- CNN Writer/Producer

Filed under: Bible • Christianity • Culture wars • End times

soundoff (6,292 Responses)
  1. Abdul

    Knowledge of the last day rests with Allah (GOD) and Him alone.

    May 18, 2011 at 4:14 pm |
  2. Robert

    Their world will come to an end on the 21st. When the very things that they so fervently believe fail to happen, their world will end. The world that they have crafted for themselves.

    May 18, 2011 at 4:14 pm |
  3. TheZone

    Yah.... got it.... more NutNiks we have to listen to because they are *****different****. The mental hospitals are full of them....

    May 18, 2011 at 4:14 pm |
  4. Clinton

    Just because of the sheer Volume of posts i wanted to be sure my reply to statements others made on page 66 were read by those that responded to my original post.... here ya go
    plenty of folks responding... that's good i hope you learn something... lets go through the list,
    -first Colin – LMAO Energy released from an Atom bomb is an atom changing it's state, the energy released is not More matter it's other atoms changing their state it doesn't create or destroy matter it changes it's state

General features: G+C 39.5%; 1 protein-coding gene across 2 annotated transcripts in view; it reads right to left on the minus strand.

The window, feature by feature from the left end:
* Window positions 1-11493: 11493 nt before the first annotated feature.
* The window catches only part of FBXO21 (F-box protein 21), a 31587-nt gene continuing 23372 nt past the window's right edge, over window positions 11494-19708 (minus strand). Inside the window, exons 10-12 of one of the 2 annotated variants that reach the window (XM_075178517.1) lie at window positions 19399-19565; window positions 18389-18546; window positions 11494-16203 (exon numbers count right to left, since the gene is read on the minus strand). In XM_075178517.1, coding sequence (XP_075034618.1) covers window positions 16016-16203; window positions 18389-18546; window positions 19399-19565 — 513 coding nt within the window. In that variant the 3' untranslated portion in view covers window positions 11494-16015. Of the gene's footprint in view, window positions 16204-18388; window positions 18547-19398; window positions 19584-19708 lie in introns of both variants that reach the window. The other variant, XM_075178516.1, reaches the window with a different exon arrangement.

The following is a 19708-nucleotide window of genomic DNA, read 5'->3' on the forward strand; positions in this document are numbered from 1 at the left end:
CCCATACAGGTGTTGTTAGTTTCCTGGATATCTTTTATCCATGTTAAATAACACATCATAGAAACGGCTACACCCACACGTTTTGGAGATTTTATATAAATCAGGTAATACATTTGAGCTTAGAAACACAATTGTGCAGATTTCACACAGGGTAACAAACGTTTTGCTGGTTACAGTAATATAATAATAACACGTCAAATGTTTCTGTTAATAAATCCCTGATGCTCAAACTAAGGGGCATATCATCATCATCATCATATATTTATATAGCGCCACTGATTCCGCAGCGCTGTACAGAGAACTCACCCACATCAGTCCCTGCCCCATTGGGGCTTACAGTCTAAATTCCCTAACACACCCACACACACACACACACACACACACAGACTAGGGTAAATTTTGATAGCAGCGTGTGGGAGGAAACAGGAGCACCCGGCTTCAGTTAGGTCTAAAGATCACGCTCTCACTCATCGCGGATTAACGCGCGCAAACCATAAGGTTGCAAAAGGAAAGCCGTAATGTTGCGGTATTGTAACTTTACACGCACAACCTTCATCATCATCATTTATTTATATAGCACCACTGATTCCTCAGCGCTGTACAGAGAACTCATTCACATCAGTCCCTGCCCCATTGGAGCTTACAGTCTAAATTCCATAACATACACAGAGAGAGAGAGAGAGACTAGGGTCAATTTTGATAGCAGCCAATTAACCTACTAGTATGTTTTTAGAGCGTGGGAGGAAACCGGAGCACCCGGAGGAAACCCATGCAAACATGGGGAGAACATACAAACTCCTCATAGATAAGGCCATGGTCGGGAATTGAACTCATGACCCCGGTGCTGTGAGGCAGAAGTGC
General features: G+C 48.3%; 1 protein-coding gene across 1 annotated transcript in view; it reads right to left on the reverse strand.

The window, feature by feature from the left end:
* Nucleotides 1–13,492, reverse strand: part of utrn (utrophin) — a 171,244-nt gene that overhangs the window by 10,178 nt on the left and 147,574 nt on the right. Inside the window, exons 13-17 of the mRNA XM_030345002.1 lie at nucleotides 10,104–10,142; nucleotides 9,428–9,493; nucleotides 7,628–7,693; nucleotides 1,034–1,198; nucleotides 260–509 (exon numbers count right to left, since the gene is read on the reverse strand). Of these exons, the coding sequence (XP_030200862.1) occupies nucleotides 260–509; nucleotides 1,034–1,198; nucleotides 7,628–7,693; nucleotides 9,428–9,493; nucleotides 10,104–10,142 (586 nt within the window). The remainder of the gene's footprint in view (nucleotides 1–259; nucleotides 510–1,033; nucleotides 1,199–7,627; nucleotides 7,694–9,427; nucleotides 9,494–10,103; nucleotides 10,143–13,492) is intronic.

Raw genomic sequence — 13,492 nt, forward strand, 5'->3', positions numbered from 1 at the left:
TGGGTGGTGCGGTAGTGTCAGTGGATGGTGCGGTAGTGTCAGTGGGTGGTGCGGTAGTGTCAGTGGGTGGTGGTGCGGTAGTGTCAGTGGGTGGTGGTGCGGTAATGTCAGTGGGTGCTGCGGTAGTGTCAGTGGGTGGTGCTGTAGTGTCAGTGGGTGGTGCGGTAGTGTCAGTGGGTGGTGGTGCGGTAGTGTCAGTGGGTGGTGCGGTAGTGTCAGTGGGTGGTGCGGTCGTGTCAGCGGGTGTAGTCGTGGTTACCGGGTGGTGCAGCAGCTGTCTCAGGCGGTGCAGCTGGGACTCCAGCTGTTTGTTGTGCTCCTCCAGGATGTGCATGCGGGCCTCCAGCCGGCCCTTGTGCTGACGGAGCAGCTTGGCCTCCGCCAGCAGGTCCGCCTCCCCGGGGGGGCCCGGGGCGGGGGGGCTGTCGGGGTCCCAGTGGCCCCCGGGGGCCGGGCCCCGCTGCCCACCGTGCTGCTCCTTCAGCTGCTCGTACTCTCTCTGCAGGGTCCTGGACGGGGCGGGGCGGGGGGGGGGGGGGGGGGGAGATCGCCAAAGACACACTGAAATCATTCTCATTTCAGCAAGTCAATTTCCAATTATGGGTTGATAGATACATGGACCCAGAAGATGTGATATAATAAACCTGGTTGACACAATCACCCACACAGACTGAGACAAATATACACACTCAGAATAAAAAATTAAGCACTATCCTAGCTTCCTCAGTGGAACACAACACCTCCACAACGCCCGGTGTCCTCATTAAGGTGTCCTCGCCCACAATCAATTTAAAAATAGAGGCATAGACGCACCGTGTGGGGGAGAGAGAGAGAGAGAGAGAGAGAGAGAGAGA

-Sporifix – name a law that is there because of religion that you feel is unjust to those that don't believe. Then explain to me why a population that is a majority Christian should be subjected to laws that go against their religion? how's that Democracy?
    -YAThink – Please source your findings i'd love to see where it says 890 million people were killed because of religion, second, The Nazis weren't a religious group they killed Millions in less than a decade... findings – people will do harm to others regardless whether or not it's a relgious reason or simple politics or fighting over resources.
    – Artist – what can i say at least you're being honest... still makes you a jerk.
    – Laughing – so your argument is that I'm wrong because my belief in God is strong and your belief in Scientific theories can change as many times as it needs to until hopefully an answer is found... that's kind of a weak argument